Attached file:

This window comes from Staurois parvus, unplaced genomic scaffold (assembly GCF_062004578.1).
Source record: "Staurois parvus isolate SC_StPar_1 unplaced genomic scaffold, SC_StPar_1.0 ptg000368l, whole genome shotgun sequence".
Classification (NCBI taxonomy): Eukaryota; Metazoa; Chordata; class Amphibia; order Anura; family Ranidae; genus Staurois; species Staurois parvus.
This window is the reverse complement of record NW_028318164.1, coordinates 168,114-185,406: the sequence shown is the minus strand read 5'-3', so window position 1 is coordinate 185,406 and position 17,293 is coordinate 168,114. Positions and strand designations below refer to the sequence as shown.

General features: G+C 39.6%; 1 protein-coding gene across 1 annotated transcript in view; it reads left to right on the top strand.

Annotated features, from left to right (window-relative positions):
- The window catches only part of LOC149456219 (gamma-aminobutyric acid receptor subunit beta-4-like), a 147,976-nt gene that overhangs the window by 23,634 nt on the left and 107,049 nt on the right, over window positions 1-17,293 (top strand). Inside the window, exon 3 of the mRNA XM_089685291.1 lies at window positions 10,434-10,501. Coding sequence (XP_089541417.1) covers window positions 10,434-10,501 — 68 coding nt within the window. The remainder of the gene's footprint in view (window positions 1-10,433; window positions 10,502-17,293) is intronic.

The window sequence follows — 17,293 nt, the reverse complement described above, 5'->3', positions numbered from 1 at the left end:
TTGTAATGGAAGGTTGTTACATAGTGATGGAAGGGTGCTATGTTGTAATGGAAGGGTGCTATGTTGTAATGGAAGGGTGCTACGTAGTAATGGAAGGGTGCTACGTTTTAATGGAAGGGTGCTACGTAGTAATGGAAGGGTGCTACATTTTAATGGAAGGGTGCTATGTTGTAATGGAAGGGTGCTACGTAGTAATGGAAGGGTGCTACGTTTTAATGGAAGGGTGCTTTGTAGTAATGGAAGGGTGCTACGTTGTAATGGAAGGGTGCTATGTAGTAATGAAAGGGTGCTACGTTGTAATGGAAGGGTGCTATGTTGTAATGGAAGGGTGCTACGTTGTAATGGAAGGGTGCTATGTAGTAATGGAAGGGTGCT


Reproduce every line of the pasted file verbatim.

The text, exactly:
This window comes from Staurois parvus, unplaced genomic scaffold (assembly GCF_062004578.1).
Source record: "Staurois parvus isolate SC_StPar_1 unplaced genomic scaffold, SC_StPar_1.0 ptg000368l, whole genome shotgun sequence".
Classification (NCBI taxonomy): Eukaryota; Metazoa; Chordata; class Amphibia; order Anura; family Ranidae; genus Staurois; species Staurois parvus.
This window is the reverse complement of record NW_028318164.1, coordinates 168,114-185,406: the sequence shown is the minus strand read 5'-3', so window position 1 is coordinate 185,406 and position 17,293 is coordinate 168,114. Positions and strand designations below refer to the sequence as shown.

General features: G+C 39.6%; 1 protein-coding gene across 1 annotated transcript in view; it reads left to right on the top strand.

Annotated features, from left to right (window-relative positions):
- The window catches only part of LOC149456219 (gamma-aminobutyric acid receptor subunit beta-4-like), a 147,976-nt gene that overhangs the window by 23,634 nt on the left and 107,049 nt on the right, over window positions 1-17,293 (top strand). Inside the window, exon 3 of the mRNA XM_089685291.1 lies at window positions 10,434-10,501. Coding sequence (XP_089541417.1) covers window positions 10,434-10,501 — 68 coding nt within the window. The remainder of the gene's footprint in view (window positions 1-10,433; window positions 10,502-17,293) is intronic.

The window sequence follows — 17,293 nt, the reverse complement described above, 5'->3', positions numbered from 1 at the left end:
TTGTAATGGAAGGTTGTTACATAGTGATGGAAGGGTGCTATGTTGTAATGGAAGGGTGCTATGTTGTAATGGAAGGGTGCTACGTAGTAATGGAAGGGTGCTACGTTTTAATGGAAGGGTGCTACGTAGTAATGGAAGGGTGCTACATTTTAATGGAAGGGTGCTATGTTGTAATGGAAGGGTGCTACGTAGTAATGGAAGGGTGCTACGTTTTAATGGAAGGGTGCTTTGTAGTAATGGAAGGGTGCTACGTTGTAATGGAAGGGTGCTATGTAGTAATGAAAGGGTGCTACGTTGTAATGGAAGGGTGCTATGTTGTAATGGAAGGGTGCTACGTTGTAATGGAAGGGTGCTATGTAGTAATGGAAGGGTGCT